FIG. 12E illustrates a data package of a confirmation message, wherein the data package is configured for a total count of display blocks greater than 62 but less than or equal to 120, in accordance with one embodiment of the present disclosure. For a maximum total count of display blocks less than or equal to 120, up to four groups are needed to transfer the data. As such, two bits in the first portion 1221 e can be allocated for the group number (e.g., 00 for group 0, 01 for group 1, 10 for group 2, and 11 for group 3). In addition, the second portion 122 e includes 30 bits (32 minus 1), such that each confirmation message provides receipt status for up to 30 display blocks. For four groups, up to 120 display blocks can be supported. This concept can be expanded to support even higher number of display blocks. As shown, the bit values in the second portion 1222 e are all of value 0, indicating no display blocks have been received. Once display blocks are received, correspond bits are set to 1, for example. The values may be reversed, of course.
FIG. 13A is a flowchart of a process for transferring an encrypted original data file (e.g., an image file) from a mobile device to an image-capturing device, in accordance with an example embodiment. In an example embodiment, all of the operations in this process might be performed in real time or near real time by software (e.g., applications or apps distributed by a server at a website) running on the devices depicted in the above figures. In an alternative example embodiment, some or all of the operations in this process might be performed in real time or near real time by software running on a server at a website.
As depicted in FIG. 13A, software on a mobile device (e.g., mobile device 4102 in FIG. 4A, which might be smartphone) partitions an original data file (e.g., an image file) into a series of blocks of at least a specified size, e.g., as determined by the size limitations of a standard for a visual code such a QR code, in operation 1321. The original data file (e.g., an image file) has been encrypted with a public key, e.g., the public key of the user of the image-capturing device. In operation 1322, that software adds (1) the total number of display blocks and (2) a block number as a header to each display block. In an example embodiment, the block number is an ordered number specific to the display block. In another example embodiment, the block number might be another ordinal value, e.g., a letter in an alphabet. In operation 1323, the software converts each display block to a string and generates a single visual code (e.g., a QR code) for the string, in an example embodiment. In another example embodiment, the software might generate the visual code directly from a display block with a header, e.g., if the standard for the visual code allows for such a conversion. Then in operation 1324, the software presents each of the resulting visual codes in a repeating progression through the series displayed on the mobile (or sending) device. In an alternative example embodiment, the visual codes might be replaced by oral codes, e.g., if a standard permits the use of oral codes.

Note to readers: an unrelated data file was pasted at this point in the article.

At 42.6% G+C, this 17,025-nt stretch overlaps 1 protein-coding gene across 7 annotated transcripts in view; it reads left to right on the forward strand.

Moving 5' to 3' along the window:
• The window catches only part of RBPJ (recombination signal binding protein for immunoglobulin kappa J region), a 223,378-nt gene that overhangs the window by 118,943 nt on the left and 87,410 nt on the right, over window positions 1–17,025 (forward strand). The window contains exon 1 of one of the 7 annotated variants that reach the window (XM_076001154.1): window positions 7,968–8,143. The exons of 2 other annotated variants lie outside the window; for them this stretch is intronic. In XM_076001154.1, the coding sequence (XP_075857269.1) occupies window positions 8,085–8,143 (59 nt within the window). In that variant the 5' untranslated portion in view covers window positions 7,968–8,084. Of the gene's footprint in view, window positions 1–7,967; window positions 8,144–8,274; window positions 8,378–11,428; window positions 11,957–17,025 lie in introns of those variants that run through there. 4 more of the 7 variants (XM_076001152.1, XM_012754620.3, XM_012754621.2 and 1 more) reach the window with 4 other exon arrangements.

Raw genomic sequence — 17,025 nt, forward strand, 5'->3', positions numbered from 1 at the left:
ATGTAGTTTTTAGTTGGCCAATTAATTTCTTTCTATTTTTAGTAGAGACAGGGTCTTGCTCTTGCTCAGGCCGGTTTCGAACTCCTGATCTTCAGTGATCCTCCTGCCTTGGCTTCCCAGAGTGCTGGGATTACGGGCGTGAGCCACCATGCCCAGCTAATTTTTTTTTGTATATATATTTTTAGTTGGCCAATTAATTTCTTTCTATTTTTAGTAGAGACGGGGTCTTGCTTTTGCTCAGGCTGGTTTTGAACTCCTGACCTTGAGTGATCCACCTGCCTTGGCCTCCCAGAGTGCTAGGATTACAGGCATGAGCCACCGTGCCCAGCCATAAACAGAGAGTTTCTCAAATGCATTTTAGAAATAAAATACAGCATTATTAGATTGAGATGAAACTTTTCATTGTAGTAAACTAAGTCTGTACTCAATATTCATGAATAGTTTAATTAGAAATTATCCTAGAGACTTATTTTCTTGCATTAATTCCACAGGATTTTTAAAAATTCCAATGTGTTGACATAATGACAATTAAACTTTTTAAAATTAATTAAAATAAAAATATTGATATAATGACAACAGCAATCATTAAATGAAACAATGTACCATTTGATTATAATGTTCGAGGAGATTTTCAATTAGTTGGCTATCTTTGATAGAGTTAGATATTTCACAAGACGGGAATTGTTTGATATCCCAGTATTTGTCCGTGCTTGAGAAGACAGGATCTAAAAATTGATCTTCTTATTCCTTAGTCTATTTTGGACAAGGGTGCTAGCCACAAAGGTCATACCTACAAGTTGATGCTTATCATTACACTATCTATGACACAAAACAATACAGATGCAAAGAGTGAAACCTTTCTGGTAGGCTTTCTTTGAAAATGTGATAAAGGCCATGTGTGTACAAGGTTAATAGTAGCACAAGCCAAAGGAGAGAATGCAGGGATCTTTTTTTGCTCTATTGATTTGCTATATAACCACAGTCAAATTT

As also depicted in FIG. 13A (at the bottom of the figure below the dashed dividing line), software on an image-scanning device (e.g., image-scanning device 4103 in FIG. 4A, which might be a smartphone, a kiosk, a handheld scanner, etc.) iteratively captures a visual code from the mobile (or sending) device, in operation 1331. Then in operation 1332, that software converts the visual code back into a string and discards the string if it is a duplicate. Otherwise the software removes the header, records the block number, and converts the string back into to a display block, in an example embodiment. In operation 1333, the software stops capturing when the total number of display blocks equals the number of block numbers and, in operation 1334, the software coalesces (or combines) the display blocks into an original data file (e.g., an image file) using the order determined by the block numbers, in an example embodiment. And in operation 1335, the software decrypts the encrypted original data file (e.g., an image file) using a private key that matches the public key used to encrypt the original data file (e.g., an image file) and compares the original data file (e.g., an image file) with a copy (e.g., an identical copy) of the original data file (e.g., an image file) obtained from another source, e.g., a state department of motor vehicles, the U.S. State Department, the Federal Bureau of Investigations, a block chain, an airline, etc.
In another example embodiment, the software on the mobile (or sending device) might generate the visual code directly from a display block with a header, e.g., if the standard for the visual code allows for such a conversion. In that example embodiment, the software on the image-scanning device might convert the visual code directly back into a display block before checking for duplication or removing the header and recording the block number.
In an example embodiment, one or more of the above operations might be performed by a separate thread in a process, in order for the operations to occur in parallel. Also, in an example embodiment, the display block might not be converted into a string prior to generation of a visual code for the display block. For example, the display block might be converted into a byte array or some other byte grouping. In that event, the visual code would not need to be converted back into a string before conversion back into a display block.
Moreover, in an example embodiment the original data file might not be an image file. Rather the original data file might be non-image biometric data concerning the user of the mobile device, e.g., fingerprint, voice data, and/or genetic-identification data.